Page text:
Figure 3: Whole genome microarray gene expression profiling detected stress-induced signs of hippocampal neurodegeneration. (a) and (b) Whole genome microarray gene expression profiling of hippocampal gene expression documents that stress promoted the significant downregulation of probe sets detecting neuron-specific genes with cytosolic localization (a) or membrane localization (b) according to GO analysis. All probe sets were significantly downregulated in the hippocampus of stressed rats relative to nonstressed controls ( and ≥2-fold difference). The heat map visualizes signal intensities (centered to the median value). (c) Immunohistological detection of Map2 in hippocampal CA1 neurons of a stressed rat (left panel) relative to a nonstressed control (right panel; bar: 20 μm). (d) Hippocampal Map2 expression level was determined by qRT-PCR and is presented as the ratio of Map2/Gapdh expression (±s.d.; ; ). (e) Hippocampal Gad activity of stressed rats relative to nonstressed controls (±s.d.; ; ). (f) The decreased hippocampal Grin3a protein level of a stressed rat (left panel) relative to that of a nonstressed control (right panel) was detected by immunohistology in hippocampal CA1 neurons; bar: 20 μm. Immunohistology data are representative of 4 rats/group ((c) and (f)).

The list of significantly downregulated genes encompasses major neuronal structure proteins such as microtubule-associated protein 2 (Map2) and synuclein-gamma, Sncg (Figure 3(a)). Because the loss of neuronal Map2 is a characteristic feature of AD-related neurodegeneration, which is causally linked to stress-induced tau hyperphosphorylation [9, 28], we performed immunolocalization of the hippocampal Map2. Immunohistology analysis detected the decreased Map2 content in hippocampal CA1 neurons of a stressed rat compared to that of a nonstressed control (Figure 3(c)). The stress-induced downregulation of the hippocampal Map2 protein was further confirmed by qRT-PCR (Figure 3(d)). Together these data indicate that chronic unpredictable mild stress led to tau hyperphosphorylation and decreased the level of neuron-specific genes such as Map2. The decreased expression of neuronal structure proteins complements previous data, which show that chronic mild stress triggers alterations of hippocampal synapses and promotes a decrease in dendritic spine density [7].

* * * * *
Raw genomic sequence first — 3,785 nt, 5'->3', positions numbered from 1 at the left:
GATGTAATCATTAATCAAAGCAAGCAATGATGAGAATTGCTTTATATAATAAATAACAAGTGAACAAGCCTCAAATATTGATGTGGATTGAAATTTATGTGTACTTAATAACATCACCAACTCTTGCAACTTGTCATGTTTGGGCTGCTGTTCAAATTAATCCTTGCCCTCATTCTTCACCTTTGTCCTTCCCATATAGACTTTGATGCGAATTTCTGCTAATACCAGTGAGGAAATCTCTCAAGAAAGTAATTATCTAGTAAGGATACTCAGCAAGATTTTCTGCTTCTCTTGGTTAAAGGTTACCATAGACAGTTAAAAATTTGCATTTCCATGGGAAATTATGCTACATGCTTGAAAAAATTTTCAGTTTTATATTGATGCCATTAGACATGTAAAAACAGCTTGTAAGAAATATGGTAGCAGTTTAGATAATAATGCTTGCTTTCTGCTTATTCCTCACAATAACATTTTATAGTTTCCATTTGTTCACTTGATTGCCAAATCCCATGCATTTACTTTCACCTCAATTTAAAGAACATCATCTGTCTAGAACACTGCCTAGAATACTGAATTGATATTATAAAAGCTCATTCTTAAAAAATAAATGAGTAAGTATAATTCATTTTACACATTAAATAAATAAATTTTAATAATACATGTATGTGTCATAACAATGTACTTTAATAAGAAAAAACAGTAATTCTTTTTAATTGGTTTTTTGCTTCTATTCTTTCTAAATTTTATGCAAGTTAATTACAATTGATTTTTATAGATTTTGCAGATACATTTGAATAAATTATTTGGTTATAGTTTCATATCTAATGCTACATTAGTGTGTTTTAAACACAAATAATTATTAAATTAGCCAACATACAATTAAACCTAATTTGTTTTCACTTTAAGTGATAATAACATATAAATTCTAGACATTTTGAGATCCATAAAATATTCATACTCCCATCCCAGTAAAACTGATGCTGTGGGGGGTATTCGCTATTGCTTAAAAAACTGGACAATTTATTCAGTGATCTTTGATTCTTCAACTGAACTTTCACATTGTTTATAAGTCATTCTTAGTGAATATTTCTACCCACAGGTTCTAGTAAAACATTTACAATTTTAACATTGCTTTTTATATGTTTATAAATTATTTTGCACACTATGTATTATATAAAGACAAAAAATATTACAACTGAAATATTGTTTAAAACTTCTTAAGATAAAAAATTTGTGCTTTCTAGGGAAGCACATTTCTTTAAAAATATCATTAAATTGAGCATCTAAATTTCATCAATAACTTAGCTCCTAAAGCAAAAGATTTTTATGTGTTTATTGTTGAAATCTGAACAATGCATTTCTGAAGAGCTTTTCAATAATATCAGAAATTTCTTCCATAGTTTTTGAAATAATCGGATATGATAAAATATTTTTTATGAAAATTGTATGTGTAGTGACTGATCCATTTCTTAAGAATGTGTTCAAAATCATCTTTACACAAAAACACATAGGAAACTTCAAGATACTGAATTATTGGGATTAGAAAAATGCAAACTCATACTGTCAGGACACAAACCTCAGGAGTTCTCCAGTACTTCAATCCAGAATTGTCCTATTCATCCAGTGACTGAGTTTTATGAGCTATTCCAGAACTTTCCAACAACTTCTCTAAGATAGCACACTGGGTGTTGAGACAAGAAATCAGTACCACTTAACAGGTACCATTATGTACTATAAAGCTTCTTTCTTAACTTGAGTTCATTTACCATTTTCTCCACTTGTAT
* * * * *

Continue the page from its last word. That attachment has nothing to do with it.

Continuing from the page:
The expression of glutamic acid decarboxylase 2 (Gad65/Gad2) was also downregulated by chronic unpredictable mild stress (Figure 3(a)). The decreased Gad65 expression could account for the significantly decreased hippocampal Gad enzyme activity, which was measured in hippocampal tissue extracts of stressed rats compared to that of nonstressed controls (Figure 3(e)). The ensuing decreased metabolism of the excitatory neurotransmitter, glutamate, could be partially responsible for the increased tau phosphorylation under chronic mild stress [8, 29]. In addition to the decreased glutamate degradation, the expression of the inhibitory and neuroprotective NMDA receptor subtype Grin3a (NR3A) [30, 31] was also downregulated by stress (Figure 3(b)). Immunohistology data complemented the microarray study and showed abundant membrane-localized Grin3a protein in hippocampal CA1 neurons of a nonstressed control whereas the neuronal Grin3a protein was barely detectable in the hippocampal neurons of a stressed rat (Figure 3(f)). As a consequence of stress-induced Grin3a (NR3A) downregulation, glutamate excitotoxicity, for example, triggered by decreased Gad enzyme activity, could be further augmented [30, 31]. Taken together, whole genome microarray gene expression profiling detected signs of neurodegeneration and markers of enhanced glutamate excitotoxicity in the hippocampus of stressed rats.